Tool Diameter Measurement Precision

      What tolerances are involved in mating a shaft to a cutting tool? January 12, 2015

Question
I'm having an arbor made to fit the type of rabbeting cutter shown in the attached photo. When the tool is labeled as having a 1.1/4" bore does that mean that a tool holder/arbor needs to be slightly less than 1.1/4" diameter to fit tightly as opposed to not fitting at all? If I had the arbor made with a 1.1/4" diameter would it fit? Obviously I want to choose a diameter that would be the perfect fit. The tool I'm talking about is a AMANA 61460 100x30mm insert rabbeting cutter.


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Forum Responses
(CNC Forum)
From Contributor D:
I measured a 1.25" arbor I have and it is 1.2492, so less than one thousandths undersize. I measured a couple of shaper cutters and they seem to be .0005 to .001 oversize.


From Contributor H

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You have to have a least a .001 tolerance somewhere, most of the time it is on the cutter. If you make it too tight of a fit and you get some heat in the cutter, you may not be able to get it off.


From contributor R:
I'd be nervous about having a custom arbor made. Who chose the steel alloy and the heat treat? Shapers scare me more than any machine in the shop for some reason, and a machine shop made arbor won't give me more confidence. Maybe you are using a shop that does this all the time, then no worry. I'd wait till the tooling is in your hands before they design the fit.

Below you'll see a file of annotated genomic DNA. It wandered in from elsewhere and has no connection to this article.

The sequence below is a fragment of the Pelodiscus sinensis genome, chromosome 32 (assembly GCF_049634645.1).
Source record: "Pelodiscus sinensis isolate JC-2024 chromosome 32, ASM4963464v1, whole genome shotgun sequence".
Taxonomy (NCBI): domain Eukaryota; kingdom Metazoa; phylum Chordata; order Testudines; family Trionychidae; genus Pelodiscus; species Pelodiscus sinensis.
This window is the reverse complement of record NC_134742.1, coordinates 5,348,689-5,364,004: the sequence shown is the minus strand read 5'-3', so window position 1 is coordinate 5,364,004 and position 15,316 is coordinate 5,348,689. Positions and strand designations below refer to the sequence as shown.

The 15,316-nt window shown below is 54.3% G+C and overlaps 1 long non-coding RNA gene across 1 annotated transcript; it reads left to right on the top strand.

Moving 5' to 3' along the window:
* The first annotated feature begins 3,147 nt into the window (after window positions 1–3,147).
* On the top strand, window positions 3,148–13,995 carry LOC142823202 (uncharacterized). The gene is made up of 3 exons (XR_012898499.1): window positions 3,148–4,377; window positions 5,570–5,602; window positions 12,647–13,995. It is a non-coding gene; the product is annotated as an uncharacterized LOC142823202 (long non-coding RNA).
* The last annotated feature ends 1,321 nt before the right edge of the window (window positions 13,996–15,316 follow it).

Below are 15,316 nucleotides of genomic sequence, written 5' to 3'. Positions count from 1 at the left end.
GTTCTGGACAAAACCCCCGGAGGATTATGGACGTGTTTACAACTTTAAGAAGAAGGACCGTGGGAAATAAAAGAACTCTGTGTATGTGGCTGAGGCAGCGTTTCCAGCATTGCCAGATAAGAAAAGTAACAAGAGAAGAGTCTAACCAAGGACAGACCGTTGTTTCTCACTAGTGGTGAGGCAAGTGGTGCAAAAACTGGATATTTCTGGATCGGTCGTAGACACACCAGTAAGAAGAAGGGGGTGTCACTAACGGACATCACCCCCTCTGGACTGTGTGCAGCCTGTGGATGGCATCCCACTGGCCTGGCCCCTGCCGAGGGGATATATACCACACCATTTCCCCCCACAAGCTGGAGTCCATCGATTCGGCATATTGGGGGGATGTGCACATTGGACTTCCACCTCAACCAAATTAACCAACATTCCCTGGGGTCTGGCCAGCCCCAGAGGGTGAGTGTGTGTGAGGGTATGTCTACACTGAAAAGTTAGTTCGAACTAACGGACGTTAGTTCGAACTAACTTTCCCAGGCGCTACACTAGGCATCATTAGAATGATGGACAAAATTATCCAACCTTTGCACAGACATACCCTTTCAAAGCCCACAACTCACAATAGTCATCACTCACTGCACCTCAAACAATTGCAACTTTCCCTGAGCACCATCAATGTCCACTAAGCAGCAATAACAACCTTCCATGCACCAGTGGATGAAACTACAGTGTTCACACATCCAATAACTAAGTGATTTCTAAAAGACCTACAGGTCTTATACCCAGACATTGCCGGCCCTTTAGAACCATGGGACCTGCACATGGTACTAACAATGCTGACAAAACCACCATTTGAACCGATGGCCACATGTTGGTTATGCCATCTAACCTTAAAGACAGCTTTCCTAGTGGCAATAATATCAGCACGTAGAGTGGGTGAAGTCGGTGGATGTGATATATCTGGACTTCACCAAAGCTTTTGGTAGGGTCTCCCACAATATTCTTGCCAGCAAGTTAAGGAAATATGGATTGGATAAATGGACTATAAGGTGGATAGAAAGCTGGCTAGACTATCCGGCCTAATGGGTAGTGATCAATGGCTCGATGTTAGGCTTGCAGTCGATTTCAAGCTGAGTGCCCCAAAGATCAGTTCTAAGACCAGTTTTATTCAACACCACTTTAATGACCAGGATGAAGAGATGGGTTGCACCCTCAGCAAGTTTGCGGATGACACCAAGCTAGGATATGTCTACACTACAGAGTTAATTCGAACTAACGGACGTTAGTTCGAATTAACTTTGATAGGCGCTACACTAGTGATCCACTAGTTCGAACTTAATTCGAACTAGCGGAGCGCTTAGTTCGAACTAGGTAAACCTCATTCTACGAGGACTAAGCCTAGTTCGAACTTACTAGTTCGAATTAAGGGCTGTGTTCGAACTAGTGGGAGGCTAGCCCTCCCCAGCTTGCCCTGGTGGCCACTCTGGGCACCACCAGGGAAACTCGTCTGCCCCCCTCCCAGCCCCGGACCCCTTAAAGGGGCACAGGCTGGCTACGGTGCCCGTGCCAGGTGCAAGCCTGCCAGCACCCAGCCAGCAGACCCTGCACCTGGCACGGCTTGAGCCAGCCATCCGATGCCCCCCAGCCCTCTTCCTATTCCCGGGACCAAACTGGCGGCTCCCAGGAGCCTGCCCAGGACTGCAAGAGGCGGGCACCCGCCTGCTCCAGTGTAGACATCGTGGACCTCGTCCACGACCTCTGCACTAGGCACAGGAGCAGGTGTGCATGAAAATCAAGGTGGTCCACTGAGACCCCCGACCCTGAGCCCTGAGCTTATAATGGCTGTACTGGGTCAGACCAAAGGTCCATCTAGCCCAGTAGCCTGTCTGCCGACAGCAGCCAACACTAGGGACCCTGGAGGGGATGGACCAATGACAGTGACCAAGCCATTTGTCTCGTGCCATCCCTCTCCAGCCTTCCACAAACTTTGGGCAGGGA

From contributor S:
Tolerance on your arbor should be +.0000" -.0002" or basically right on size. Most tooling manufacturers will make the bore of the cutter slightly larger, I can't speak for anyone else but our tolerance would be +.002/-.000 for 1.250" straight bore.


From contributor V:
Arbors are available off the shelf for ISO or HSK spindles in 1-1/4" and 40mm shafts, I use them all the time for shaper heads. If you're planing on making an arbor to go into a collet to spin that tool i would not consider that a wise idea.



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